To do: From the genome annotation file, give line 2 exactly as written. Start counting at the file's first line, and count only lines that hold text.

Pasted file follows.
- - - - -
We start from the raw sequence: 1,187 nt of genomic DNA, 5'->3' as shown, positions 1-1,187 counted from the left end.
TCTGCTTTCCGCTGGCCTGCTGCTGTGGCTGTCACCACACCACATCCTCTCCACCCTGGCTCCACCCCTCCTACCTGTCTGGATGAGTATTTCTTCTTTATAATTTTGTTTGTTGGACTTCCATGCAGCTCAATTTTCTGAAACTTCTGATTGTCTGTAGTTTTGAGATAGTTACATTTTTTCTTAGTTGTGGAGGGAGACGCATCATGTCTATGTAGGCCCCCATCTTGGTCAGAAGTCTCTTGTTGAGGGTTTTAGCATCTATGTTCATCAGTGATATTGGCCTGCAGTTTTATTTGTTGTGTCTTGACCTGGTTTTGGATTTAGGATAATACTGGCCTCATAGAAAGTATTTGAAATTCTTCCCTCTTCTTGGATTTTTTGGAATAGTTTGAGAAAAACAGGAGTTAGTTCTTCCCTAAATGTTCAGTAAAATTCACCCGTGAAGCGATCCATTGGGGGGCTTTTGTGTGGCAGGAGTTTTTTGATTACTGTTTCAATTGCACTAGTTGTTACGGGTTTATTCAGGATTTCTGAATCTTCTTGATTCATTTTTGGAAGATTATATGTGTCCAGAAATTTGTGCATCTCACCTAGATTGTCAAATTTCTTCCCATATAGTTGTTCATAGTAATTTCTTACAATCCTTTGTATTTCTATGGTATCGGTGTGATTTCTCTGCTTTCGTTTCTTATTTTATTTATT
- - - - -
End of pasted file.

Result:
TCTGCTTTCCGCTGGCCTGCTGCTGTGGCTGTCACCACACCACATCCTCTCCACCCTGGCTCCACCCCTCCTACCTGTCTGGATGAGTATTTCTTCTTTATAATTTTGTTTGTTGGACTTCCATGCAGCTCAATTTTCTGAAACTTCTGATTGTCTGTAGTTTTGAGATAGTTACATTTTTTCTTAGTTGTGGAGGGAGACGCATCATGTCTATGTAGGCCCCCATCTTGGTCAGAAGTCTCTTGTTGAGGGTTTTAGCATCTATGTTCATCAGTGATATTGGCCTGCAGTTTTATTTGTTGTGTCTTGACCTGGTTTTGGATTTAGGATAATACTGGCCTCATAGAAAGTATTTGAAATTCTTCCCTCTTCTTGGATTTTTTGGAATAGTTTGAGAAAAACAGGAGTTAGTTCTTCCCTAAATGTTCAGTAAAATTCACCCGTGAAGCGATCCATTGGGGGGCTTTTGTGTGGCAGGAGTTTTTTGATTACTGTTTCAATTGCACTAGTTGTTACGGGTTTATTCAGGATTTCTGAATCTTCTTGATTCATTTTTGGAAGATTATATGTGTCCAGAAATTTGTGCATCTCACCTAGATTGTCAAATTTCTTCCCATATAGTTGTTCATAGTAATTTCTTACAATCCTTTGTATTTCTATGGTATCGGTGTGATTTCTCTGCTTTCGTTTCTTATTTTATTTATT